In 1929, Pennsylvania’s Game Commission placed a $5 price tag on the goshawk’s head–a grand sum in Depression years. Two years later, while Pough was a recent college graduate living in Philadelphia, he became one of a growing number of conservationists opposed to the widespread movement to eradicate wildlife predators, including predatory birds.
Pough heard of the place locals called “Hawk Mountain” and decided to visit. There he saw gunners stationed, shooting hundreds of passing hawks for sport. He returned to gather the carcasses lying on the forest floor and take photographs. Pough unsuccessfully tried to stop the shooting himself, but his photographs were eventually seen by a national conservation activist–New Yorker Rosalie Edge.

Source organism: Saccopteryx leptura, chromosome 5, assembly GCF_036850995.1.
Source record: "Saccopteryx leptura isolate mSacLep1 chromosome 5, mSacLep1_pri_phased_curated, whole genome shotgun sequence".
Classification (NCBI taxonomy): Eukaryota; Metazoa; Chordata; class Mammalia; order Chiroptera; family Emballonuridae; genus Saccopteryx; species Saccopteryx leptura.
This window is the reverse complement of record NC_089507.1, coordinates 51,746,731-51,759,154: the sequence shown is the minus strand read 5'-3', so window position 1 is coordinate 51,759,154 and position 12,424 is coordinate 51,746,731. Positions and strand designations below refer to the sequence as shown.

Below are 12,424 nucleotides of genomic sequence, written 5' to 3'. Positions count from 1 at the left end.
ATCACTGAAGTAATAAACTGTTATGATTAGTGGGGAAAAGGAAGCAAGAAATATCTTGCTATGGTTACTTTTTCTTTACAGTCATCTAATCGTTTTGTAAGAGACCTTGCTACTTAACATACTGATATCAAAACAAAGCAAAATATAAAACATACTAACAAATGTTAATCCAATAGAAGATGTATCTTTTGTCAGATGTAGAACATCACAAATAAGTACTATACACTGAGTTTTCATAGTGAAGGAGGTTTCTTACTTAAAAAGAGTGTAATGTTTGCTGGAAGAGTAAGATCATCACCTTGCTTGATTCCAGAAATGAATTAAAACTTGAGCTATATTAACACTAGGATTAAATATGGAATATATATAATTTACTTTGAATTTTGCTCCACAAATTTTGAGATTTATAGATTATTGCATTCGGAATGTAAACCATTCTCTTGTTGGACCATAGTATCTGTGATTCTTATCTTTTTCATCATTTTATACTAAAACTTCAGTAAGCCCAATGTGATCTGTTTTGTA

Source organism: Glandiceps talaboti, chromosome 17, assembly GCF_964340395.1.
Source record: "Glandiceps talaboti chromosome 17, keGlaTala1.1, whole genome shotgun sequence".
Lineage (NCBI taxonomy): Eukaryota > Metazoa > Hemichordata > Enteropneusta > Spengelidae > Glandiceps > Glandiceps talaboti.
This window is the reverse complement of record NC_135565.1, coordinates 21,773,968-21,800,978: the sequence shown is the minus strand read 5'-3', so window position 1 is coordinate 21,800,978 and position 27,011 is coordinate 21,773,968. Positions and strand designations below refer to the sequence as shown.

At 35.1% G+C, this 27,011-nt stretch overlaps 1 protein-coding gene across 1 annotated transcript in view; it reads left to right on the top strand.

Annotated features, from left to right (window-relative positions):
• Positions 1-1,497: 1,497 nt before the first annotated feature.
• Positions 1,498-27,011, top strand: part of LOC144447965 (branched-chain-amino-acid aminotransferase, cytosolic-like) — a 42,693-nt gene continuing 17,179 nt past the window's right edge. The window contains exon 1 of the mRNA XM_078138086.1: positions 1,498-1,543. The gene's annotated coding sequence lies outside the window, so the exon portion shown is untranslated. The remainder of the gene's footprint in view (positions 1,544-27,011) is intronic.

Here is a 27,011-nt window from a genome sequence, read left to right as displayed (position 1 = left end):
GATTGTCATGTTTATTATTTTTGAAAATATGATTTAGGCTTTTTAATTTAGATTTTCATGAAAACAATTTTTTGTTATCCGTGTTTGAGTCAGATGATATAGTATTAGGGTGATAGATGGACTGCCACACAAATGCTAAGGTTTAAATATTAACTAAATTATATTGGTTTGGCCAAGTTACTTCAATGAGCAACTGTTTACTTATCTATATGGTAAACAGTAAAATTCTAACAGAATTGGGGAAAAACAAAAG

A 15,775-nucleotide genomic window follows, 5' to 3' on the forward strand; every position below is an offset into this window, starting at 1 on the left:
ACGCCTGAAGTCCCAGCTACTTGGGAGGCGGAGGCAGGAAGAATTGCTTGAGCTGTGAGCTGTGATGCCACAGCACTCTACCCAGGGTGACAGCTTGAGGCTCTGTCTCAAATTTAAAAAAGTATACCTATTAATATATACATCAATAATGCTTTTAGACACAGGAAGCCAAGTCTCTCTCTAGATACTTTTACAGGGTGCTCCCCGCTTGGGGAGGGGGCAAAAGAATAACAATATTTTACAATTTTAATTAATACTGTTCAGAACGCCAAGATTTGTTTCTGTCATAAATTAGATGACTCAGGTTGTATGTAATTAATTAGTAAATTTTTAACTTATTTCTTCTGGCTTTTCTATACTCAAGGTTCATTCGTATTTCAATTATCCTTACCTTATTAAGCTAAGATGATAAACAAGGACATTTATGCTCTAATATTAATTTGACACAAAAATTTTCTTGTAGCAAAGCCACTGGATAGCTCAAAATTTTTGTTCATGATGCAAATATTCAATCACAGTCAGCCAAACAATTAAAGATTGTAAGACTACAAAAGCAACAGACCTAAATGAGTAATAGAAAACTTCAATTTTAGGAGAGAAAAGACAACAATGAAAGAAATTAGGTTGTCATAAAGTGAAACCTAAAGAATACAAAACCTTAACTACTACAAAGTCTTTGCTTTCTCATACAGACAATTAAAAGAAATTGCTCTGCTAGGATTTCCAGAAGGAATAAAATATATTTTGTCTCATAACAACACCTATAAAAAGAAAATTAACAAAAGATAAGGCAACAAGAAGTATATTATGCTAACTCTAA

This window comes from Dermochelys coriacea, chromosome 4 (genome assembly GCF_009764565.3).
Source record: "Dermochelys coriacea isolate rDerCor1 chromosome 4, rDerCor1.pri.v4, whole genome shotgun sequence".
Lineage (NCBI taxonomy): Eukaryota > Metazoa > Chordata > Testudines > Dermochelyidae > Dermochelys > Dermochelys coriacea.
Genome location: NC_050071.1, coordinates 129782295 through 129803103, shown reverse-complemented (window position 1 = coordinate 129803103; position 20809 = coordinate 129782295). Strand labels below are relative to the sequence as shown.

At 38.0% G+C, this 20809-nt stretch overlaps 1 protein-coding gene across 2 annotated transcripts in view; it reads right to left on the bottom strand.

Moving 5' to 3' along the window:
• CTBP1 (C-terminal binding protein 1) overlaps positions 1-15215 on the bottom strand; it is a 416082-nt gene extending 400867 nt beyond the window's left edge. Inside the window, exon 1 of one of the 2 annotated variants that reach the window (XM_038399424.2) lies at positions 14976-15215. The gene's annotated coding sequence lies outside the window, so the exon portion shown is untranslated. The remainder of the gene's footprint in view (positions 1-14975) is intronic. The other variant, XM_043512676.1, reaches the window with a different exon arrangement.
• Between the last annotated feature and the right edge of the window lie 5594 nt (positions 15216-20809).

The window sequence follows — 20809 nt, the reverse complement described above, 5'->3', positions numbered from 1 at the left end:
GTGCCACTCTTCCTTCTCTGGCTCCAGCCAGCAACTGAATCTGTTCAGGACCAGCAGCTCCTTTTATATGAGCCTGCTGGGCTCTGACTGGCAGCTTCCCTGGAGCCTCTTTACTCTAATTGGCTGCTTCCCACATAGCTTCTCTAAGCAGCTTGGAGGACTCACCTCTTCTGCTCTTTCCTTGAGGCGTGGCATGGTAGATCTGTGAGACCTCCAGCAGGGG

In 1934, Mrs. Edge came to Hawk Mountain and leased 1,400 acres. She installed a warden on the property, a New England bird enthusiast named Maurice Broun, and Maurice’s wife and bird conservation partner, Irma Broun. The shooting stopped immediately and the next year, Mrs. Edge opened the Sanctuary to the public as a place to see the beautiful but persecuted birds of prey. She purchased and deeded the 1,400 acres to Hawk Mountain Sanctuary Association, incorporated in 1938 as a non-profit organization in Pennsylvania.